- Since the introduction of real-time kinematic satellite navigation and the use of strip-till, farmers are always planting, and applying their band fertilizer, in exactly the same location.
- What happens is all the fertilizer that was applied uniformly on the surface is now concentrated in a small fraction of the soil.
- Every time you take a sample where the fertilizer band is located, you need to take two or three samples outside of that band to make a composite sample to send off for analysis.
Band fertilizer placement may cause non-uniform distribution in the soil.
Why does this matter? Because when fertilizer is unevenly distributed, it may not be possible to use traditional sampling strategies to measure whole-field fertility, said assistant professor of crop sciences Fabian Fernandez. No recent published studies have looked at this problem.
Fernandez has conducted research to determine potassium and phosphorous distribution in no-till and strip-till soils and to develop improved sampling procedures for measuring field fertility.
The problem, according to Fernandez, is that fertility decreases between the rows, but increases in the rows where the fertilizers are being banded. This would not be a problem if the location of the fertilizer band changed from year to year.
"Since the introduction of real-time kinematic (RTK) satellite navigation and the use of strip-till, farmers are always planting, and applying their band fertilizer, in exactly the same location," he explained.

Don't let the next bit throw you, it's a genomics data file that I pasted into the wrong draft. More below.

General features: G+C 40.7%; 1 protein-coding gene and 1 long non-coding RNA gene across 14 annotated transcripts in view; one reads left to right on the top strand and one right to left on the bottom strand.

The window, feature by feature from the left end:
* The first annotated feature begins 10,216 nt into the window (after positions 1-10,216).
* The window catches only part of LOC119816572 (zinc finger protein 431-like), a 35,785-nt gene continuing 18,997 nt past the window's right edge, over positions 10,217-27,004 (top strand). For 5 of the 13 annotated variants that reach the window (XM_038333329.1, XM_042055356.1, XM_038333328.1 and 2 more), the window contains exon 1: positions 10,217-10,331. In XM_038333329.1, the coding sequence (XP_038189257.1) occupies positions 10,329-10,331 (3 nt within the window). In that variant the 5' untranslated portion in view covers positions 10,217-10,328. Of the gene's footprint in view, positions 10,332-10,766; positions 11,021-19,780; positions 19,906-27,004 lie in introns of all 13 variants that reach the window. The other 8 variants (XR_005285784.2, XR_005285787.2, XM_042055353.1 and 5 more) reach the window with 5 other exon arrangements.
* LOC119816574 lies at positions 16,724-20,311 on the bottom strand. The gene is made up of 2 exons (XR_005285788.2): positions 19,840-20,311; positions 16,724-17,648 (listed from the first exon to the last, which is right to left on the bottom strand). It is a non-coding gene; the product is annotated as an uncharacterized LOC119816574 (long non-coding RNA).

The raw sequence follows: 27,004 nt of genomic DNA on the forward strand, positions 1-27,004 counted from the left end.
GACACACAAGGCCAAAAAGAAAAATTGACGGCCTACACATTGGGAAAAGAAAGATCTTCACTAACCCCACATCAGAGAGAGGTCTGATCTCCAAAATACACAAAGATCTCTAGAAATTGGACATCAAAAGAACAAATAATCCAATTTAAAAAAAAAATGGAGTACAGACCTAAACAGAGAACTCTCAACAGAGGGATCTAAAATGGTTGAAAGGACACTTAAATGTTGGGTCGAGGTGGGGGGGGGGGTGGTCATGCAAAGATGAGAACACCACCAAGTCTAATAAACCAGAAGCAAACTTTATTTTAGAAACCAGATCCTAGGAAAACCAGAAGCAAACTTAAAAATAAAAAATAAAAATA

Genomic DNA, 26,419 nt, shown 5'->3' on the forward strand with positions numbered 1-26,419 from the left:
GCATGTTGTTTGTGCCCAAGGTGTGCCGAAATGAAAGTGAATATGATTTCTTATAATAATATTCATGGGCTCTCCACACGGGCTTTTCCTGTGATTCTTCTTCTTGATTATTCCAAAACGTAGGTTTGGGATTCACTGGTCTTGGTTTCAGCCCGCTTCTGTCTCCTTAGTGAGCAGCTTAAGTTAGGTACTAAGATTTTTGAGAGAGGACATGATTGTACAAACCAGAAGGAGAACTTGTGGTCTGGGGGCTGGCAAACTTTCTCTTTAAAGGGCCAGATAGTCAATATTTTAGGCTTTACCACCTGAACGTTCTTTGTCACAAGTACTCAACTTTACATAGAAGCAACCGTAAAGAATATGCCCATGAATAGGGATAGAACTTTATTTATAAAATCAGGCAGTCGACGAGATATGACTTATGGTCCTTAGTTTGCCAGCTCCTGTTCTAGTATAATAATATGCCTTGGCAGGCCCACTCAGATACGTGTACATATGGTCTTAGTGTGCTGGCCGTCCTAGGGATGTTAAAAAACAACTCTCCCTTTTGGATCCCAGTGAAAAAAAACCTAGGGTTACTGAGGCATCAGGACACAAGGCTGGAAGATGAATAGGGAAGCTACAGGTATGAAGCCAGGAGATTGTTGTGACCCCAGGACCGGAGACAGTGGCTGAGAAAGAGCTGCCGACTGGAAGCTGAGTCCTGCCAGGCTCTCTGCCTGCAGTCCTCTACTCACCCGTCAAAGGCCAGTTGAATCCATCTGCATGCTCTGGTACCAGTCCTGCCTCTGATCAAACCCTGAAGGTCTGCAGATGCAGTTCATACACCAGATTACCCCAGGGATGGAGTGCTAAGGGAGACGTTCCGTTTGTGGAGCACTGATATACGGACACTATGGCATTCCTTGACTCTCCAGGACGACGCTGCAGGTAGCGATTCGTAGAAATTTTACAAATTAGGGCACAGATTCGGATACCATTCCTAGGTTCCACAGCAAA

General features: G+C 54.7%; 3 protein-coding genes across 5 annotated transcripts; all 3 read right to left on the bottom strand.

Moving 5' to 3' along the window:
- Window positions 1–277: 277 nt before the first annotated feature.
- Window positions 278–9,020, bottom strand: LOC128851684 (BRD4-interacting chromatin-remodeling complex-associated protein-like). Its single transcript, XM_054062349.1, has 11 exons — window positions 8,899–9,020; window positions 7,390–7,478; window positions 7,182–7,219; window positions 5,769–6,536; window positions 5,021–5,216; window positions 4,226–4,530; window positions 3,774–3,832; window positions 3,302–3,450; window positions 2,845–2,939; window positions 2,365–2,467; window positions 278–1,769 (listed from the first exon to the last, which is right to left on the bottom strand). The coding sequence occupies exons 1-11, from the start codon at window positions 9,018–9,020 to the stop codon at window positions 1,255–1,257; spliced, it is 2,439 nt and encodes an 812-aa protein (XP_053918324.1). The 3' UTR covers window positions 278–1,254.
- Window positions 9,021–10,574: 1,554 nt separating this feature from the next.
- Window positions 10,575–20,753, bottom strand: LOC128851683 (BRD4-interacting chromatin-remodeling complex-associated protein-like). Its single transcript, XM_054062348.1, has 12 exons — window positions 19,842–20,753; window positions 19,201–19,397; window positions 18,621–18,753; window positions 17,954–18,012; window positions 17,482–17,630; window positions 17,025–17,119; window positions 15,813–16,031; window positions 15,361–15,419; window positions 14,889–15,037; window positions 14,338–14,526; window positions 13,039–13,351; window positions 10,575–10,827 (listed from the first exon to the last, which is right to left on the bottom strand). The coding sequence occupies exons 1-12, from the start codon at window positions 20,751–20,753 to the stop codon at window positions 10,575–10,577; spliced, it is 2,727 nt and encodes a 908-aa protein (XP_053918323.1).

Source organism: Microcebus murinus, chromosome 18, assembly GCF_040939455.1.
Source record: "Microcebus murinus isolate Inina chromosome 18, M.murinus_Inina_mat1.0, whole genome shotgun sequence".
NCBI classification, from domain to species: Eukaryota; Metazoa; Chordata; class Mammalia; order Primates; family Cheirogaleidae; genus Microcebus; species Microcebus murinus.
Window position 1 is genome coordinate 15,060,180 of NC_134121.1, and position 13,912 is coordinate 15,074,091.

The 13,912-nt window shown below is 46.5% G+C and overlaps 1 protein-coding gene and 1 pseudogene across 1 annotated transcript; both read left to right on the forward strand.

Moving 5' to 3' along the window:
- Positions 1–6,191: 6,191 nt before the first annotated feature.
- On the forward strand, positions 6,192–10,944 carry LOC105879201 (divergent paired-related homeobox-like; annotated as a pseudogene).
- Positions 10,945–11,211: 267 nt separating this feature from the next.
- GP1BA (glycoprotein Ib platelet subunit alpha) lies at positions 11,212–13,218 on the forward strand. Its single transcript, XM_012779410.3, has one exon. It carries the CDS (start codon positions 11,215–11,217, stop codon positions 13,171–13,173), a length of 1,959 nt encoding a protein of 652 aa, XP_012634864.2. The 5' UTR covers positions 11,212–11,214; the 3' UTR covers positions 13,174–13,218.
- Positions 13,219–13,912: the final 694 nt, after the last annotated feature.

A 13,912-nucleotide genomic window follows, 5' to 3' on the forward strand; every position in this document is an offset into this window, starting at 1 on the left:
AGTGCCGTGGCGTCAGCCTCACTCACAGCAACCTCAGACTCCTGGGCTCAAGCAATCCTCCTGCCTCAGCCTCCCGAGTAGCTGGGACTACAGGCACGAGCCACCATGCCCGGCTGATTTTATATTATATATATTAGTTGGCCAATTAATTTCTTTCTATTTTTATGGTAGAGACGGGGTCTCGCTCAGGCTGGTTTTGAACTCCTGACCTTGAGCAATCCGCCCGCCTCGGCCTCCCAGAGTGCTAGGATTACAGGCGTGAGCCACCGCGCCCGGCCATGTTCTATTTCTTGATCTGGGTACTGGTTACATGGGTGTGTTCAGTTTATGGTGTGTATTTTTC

"What happens is all the fertilizer that was applied uniformly on the surface is now concentrated in a small fraction of the soil." Because plant roots extend farther into the soil than just the small area where fertilizers are applied, fertility levels must be determined for the field as a whole to ensure that fertilizer applications are optimized to maximize crop yield and profitability.
Environmental issues are also involved. "If we are unable to determine the fertility of our field accurately because of the sampling method we are using, we may be applying more fertilizer than we need," said Fernandez.
"A lot of the environmental issues have to do with phosphorus moving out of the fields as runoff from the soil surface."
The study, conducted in Pesotum, Ill., involved applying different rates of phosphorous/potassium blends in fall 2007 and 2009 before corn planting.
Applications were broadcast-applied in no-till and strip-till and deep-banded at six inches below the surface in the crop row in strip-till. Fertilizer levels were measured every year at four-inch increments from the surface to a 12-inch depth, with samples collected at the row and at a distance of 7.5, 15, and 22.5 inches away from the row.
Results indicated that there was no need to adjust fertilizer rate based on tillage or fertilizer placement.
Fernandez explained that the plants send roots all over the soil profile, mostly in the surface layer, regardless of the fertilizer band. Thus, it does not really matter if fertility levels vary across the rows as long as the fertility level is sufficient for the crop.
What is important, however, is finding a way to estimate total field fertility when these differences occur. "The main message," said Fernandez, "is that for every time you take a sample where the fertilizer band is located, you need to take two or three samples outside of that band to make a composite sample to send off for analysis."
This research, "Assessment of Soil Phosphorus and Potassium Following RTK-Guided Broadcast and Deep-Band Placement in Strip-Till and No-Till," by Fabian Fernandez and Daniel Schaefer, will be published in the May-June 2012 Soil Science Society of America Journal.